Baylor cruised to a 19-point lead midway through the first half. Gonzaga couldn’t get it closer than nine before the Bears pulled away for the title.

INDIANAPOLIS — Heck, everyone’s entitled to an off night. But that beatdown Baylor put on undefeated Gonzaga with the national title on the line — nobody saw that coming.

The fresh-as-can-be Bears obliterated wobbly-legged Gonzaga’s march to perfection Monday night in an 86-70 runaway that brought this once-downtrodden program’s first national title back home to Waco, Texas.
Jared Butler scored 22 points and MaCio Teague had 19 for the Bears (28-2), who were ranked second or third in the AP poll all year long — but never first, all because of one team.
Pounding the offensive glass and scrapping for — and winning — the lion’s share of the 50-50 balls, Baylor never let this one come down to a Jalen Suggs miracle. The Gonzaga freshman’s buzzer-beater from near the half-court logo got the Zags to the final in a game that stood as their first true test of the season.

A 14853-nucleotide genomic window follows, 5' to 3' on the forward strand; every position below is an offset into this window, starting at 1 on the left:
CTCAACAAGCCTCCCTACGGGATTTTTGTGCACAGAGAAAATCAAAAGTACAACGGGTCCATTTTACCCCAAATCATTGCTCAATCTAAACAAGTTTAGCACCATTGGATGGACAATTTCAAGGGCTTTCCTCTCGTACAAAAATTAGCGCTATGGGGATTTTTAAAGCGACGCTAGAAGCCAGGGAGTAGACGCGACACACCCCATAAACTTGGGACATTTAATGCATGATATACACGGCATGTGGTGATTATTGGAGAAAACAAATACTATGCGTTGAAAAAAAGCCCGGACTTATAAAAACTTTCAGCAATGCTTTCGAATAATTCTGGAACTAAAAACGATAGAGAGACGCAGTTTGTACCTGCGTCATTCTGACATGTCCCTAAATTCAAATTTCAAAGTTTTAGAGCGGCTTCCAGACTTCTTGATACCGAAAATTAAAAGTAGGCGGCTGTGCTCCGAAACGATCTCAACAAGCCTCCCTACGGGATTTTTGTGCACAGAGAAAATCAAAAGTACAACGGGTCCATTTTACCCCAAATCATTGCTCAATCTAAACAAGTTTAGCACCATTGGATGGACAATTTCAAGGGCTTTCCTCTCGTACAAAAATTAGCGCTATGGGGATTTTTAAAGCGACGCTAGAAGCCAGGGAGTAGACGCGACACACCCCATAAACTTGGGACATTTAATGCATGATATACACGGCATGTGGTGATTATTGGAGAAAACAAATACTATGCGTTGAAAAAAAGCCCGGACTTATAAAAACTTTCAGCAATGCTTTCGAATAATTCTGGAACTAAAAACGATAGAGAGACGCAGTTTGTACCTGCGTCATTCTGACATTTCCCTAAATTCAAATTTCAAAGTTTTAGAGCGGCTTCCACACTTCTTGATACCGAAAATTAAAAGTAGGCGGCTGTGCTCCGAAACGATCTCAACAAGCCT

They passed against UCLA. Against Baylor? Not even close.
After running to a 19-point lead early, the Bears never let Gonzaga get any closer than nine.
RELATED: Twitter stunned at Baylor’s early blowout of Gonzaga
RELATED: ‘It feels like it was destiny’: Former Zag Rem Bakamus faces former squad in national championship
Guard Davion Mitchell — nicknamed “Off Night” because so many opponents encounter one when they go against him — finished with 15 points and did his best on Suggs. The freshman finished with 22 points — most of them after the Zags were well into desperation mode — and likely will be heading to the NBA lottery next.
Gonzaga’s first loss in 32 games this season — 36 dating to 2019-20 — leaves Indiana’s 1975-76 team as the last to go undefeated. If Bob May, Quinn Buckner and the rest of coach Bob Knight’s team were keeping champagne cold to celebrate — a la the perfect ’72 Miami Dolphins — they could’ve uncorked it by halftime.
Or sooner.